• Sickening "Crunch!": When Edith breaks her leg falling, it's masked by the wood breaking on impact. When she climbs out of the mine shaft in the climax there's an audible snap as she rebreaks her leg.
  • Significant Anagram: Shortly after we first encounter the name "Enola", Lucille starts babbling about how she can't be "alone". This symbolizes how Lucille is Thomas's lover, not any of his wives, and she refuses to swap roles.
  • Softer and Slower Cover: A very creepy one of "Red Right Hand", in the trailer. May subvert The Cover Changes the Meaning, as the original song was pretty creepy anyway, this is just a different kind of creepy.
  • Snow Means Death: The eponymous house lies on a hilltop surrounded by a mostly barren snowy landscape. Thomas's ghost appears in the snow and Lucille dies in it. It's also snowing during the funeral of Edith's mother at the beginning of the film.
  • Snowed-In: The climax occurs during a heavy snowstorm. Previously, Thomas and Edith have to stay the night at the post office after getting snowed-in and end up finally consummating their marriage.
  • Spiritual Successor: To Del Toro's Spanish works, like The Devil's Backbone.
  • Spanner in the Works: Obviously the Sharpes couldn't account for the fact that Edith can see ghosts, meaning she finds out what they're planning thanks to evidence that the spirits help her discover. However, even more crucially, Thomas wasn't supposed to fall in love with Edith - "But it happened."
  • The Summation: Not quite a detective story, but Alan gets one in the end as he explains to Edith that the Sharpes' were involved in the murder of their mother.
  • Supernatural Floating Hair: Enola's ghost's hair streams behind her.
  • Symbolic Blood: The red clay beneath the Sharpes' lands (although plenty of actual blood gets spilled too). The clay oozing through the walls and ground clearly reflects Allerdale Hall's dark and bloody past. A particularly notable example is when Lucille pushes Edith over the balcony; there's an overhead shot of her lying unconscious on the snowy ground as the clay forms a pool around her.
  • Tall, Dark, and Handsome: Sir Thomas Sharpe, unsurprising since he is played by Tom Hiddleston.
  • Tears of Blood: Thomas, after being stabbed in the face near the eye.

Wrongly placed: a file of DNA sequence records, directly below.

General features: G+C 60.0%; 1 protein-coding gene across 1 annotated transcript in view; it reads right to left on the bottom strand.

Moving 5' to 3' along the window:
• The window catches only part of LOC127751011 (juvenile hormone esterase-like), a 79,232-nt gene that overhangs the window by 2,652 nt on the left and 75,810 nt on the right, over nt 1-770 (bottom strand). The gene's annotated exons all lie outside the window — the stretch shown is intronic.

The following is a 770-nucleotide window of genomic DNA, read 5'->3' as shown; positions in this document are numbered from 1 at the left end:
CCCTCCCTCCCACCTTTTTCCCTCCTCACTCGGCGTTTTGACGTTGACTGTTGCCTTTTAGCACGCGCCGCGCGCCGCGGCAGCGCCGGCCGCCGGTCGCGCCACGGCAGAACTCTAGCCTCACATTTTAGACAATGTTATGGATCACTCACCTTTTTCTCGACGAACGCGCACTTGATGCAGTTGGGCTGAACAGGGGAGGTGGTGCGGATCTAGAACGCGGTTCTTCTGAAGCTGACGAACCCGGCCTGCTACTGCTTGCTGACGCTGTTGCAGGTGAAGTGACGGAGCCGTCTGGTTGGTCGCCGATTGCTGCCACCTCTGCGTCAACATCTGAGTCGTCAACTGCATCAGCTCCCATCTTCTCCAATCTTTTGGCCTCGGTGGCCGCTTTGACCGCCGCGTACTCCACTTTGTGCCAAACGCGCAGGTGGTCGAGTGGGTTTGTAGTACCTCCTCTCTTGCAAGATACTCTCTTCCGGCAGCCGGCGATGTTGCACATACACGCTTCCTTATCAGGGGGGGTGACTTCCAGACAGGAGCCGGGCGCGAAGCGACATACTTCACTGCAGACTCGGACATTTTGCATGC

• Title Drop:
    • The ghost of Edith's mother says the film's title twice, to warn her not to go there.
    • Another one comes courtesy of Thomas, in a rare Deadpan Snarker moment as he truly starts to fall for Edith.
  • Too Dumb to Live: In the film's climax, both Alan and Thomas fall victim to some very poorly thought-out decisions (although the former just barely survives):
    • Alan walks within arms' reach of Lucille with his hands full, after confessing he knows everything about the siblings' crimes and is, presumably, going to expose them to the police. He is then surprised when she tries to murder him.
    • Thomas confesses he is going to keep Edith around to his murderous, jealous sister when she is even more unstable than usual. She immediately kills him in a fit of rage.
  • Tragic Monster: The ghosts only wish to warn Edith of the Sharpe's true intentions.
  • Travelling at the Speed of Plot: Once Alan begins to suspect something's fishy, he sets off for England from Boston - and somehow manages to get there in about a day, judging by the amount of time that's passed at Allerdale Hall.
    • Another explanation is that Alan's scenes are technically flashbacks, and that when Edith arrives at the Hall, he's actually already on a ship following her. (The ship carrying her mail would be a few days ahead of him.)
  • Troperiffic: The film is an intentional homage to classic Gothic Literature and so is packed to the brim with tropes of the Gothic genre.
  • Umbrella of Togetherness: During Carter's funeral, Edith and Thomas are seen sharing an umbrella, indicating they're engaged now. To really hammer the point home, there's a close up of Edith, showing she's now wearing the Sharpe family ring on her ring finger.
  • Villainous Breakdown: Lucille, after her If I Can't Have You... fit of rage toward Thomas leads to her murdering him. The shock from that turns her into a shrieking, meat cleaver-wielding madwoman.
  • Villainous Incest: The Sharpe siblings.
  • What Happened to the Mouse?: The few servants that still remain in the house disappear halfway through the movie.
  • White Shirt of Death: It's a nightgown and she doesn't die, but Edith's white outfit gets very red in spots by the end. Lucille, on the other hand, isn't so fortunate.
  • With This Ring: A distinctive ring initially worn by Lucille is a Sharpe family heirloom (her mother is also seen wearing it a portrait). She reluctantly gives it to Thomas so he can propose to Edith and she wears it as her engagement ring from then on until the third act, when Lucille yanks it off her finger.
    Lucille: The ring is mine. I earned it. I will want it back.
    Thomas: Then you’d better hope I'm successful. This is the last thing we have to sell.
    Lucille: You're not selling it. We...are buying something with it.
  • Wrong Genre Savvy: Edith picks up on Lucille's jealousy and assumes that she and Thomas are actually a couple pretending to be brother and sister. They're an incestuous couple.
  • Yandere: Lucille. When she realises Thomas actually loves Edith, she resorts to killing him too.
  • You Monster!: Edith calls Thomas and Lucille monsters after they reveal their true colours. The latter replies that their mother said the same before she was murdered.